Expert to Discuss Potential Health Effects of Hydrofracking

Jul. 8, 2011

The potential health effects of hydraulic fracturing or hydrofracking – a natural gas extraction technique currently under heavy scrutiny in upstate New York and other areas of the country – will be the subject of a public talk by an environmental health expert later this month.

Bernard Goldstein, M.D., an expert on air quality and environmental health and professor of public health at the University of Pittsburgh, will speak about the public health implications of hydrofracking at 7:30 p.m. Wednesday, July 20, in the Class of 1962 Auditorium at the University of Rochester Medical Center. The talk is free and open to the public.

The benefits and costs of hydrofracking are under heavy debate in upstate New York, which sits atop large natural gas reserves know as the Marcellus and Utica shale formations. The technique relies on water and chemicals injected under very high pressure into deep rock formations thousands of feet underground as a way to free up natural gas. Proponents and critics are debating the benefits, including jobs and access to large energy reserves, vs. potential contamination of ground and surface water, concerns about air quality, and other environmental and social consequences. Just last week, the New York State Department of Environmental Conservation released proposed regulations about hydrofracking.

While vigorous discussion is taking place about the environmental and economic impacts of hydrofracking, potential health impacts are often overlooked, said Katrina Korfmacher, Ph.D., assistant professor in the Department of Environmental Medicine and the event organizer.

“There are many voices taking part in this debate, for or against hydrofracking, but there really hasn’t been much discussion about the public health impact of the technology,” said Korfmacher. “Dr. Goldstein will help us focus on the potential health effects, which really need to be part of the discussion.”

Goldstein’s talk is being held in the Class of ’62 Auditorium, part of the Kornberg Medical Research Building at the west end of the Medical Center complex. Limited parking for a fee will be available in the MRB parking lot. Paid parking will also be available in the medical center parking garage, and free parking is available after 7 p.m. on the University’s River Campus. Visitors who park either in the parking garage or on River Campus should give themselves an extra 10 to 15 minutes to walk to the auditorium.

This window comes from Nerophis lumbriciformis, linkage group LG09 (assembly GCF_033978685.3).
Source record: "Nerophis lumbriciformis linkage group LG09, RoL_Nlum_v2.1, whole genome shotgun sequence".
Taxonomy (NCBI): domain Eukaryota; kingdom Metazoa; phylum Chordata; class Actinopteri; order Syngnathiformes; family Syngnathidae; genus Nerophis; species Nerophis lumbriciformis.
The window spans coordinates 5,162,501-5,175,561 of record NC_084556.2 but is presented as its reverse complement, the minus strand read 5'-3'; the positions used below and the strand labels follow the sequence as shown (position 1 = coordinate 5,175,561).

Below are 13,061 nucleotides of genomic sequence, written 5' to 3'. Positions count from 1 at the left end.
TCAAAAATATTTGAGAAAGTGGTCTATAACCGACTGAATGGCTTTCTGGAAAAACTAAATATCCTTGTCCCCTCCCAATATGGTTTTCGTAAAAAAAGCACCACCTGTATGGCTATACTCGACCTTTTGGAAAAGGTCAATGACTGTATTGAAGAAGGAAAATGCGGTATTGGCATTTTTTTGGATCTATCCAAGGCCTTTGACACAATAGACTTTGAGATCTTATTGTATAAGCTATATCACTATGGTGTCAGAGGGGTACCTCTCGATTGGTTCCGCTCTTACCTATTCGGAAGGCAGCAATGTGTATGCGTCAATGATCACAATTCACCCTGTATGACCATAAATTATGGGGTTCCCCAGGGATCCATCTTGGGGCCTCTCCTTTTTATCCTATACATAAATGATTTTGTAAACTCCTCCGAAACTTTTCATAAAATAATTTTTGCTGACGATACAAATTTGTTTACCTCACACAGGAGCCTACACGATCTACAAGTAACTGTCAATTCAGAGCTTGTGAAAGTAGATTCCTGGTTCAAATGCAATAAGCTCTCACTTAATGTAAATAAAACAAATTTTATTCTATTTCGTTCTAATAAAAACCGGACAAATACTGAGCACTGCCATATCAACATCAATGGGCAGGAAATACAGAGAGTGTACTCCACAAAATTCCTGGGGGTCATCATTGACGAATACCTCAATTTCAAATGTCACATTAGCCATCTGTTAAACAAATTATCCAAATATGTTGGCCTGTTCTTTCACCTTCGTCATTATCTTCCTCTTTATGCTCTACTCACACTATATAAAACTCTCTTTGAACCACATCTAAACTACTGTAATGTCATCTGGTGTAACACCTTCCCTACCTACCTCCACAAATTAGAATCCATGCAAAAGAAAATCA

Goldstein’s visit to Rochester is sponsored by the University’s Environmental Health Sciences Center and the Department of Earth and Environmental Sciences.

Goldstein is a member of the Institute of Medicine, one of the highest honors that can be accorded to a physician. At the University of Pittsburgh he holds a variety of posts, including professor of Environmental and Occupational Health and interim director of the Center for Healthy Environments and Communities, which runs “FracTracker,” a web site that citizens use to share natural gas drilling stories, pictures, and data.

The former dean of the University of Pittsburgh Graduate School of Public Health and former EPA assistant administrator for research and development, Goldstein is active internationally on issues regarding the environment. In recent years he has looked at the health consequences of last year’s Gulf oil spill, analyzed the effects of chemicals like benzene and formaldehyde on human health, and has studied the potential effects of nanoparticles on health. He has led a number of efforts investigating environmental issues for organizations such as the National Research Council, the Institute of Medicine, the Environmental Protection Agency, and the World Health Organization. 

Following his talk at the Medical Center, Goldstein will head to Geneva, where he is taking part in a conference on Marcellus Shale development being organized by the Finger Lakes Institute at Hobart and William Smith Colleges July 21-22. More information on that conference is at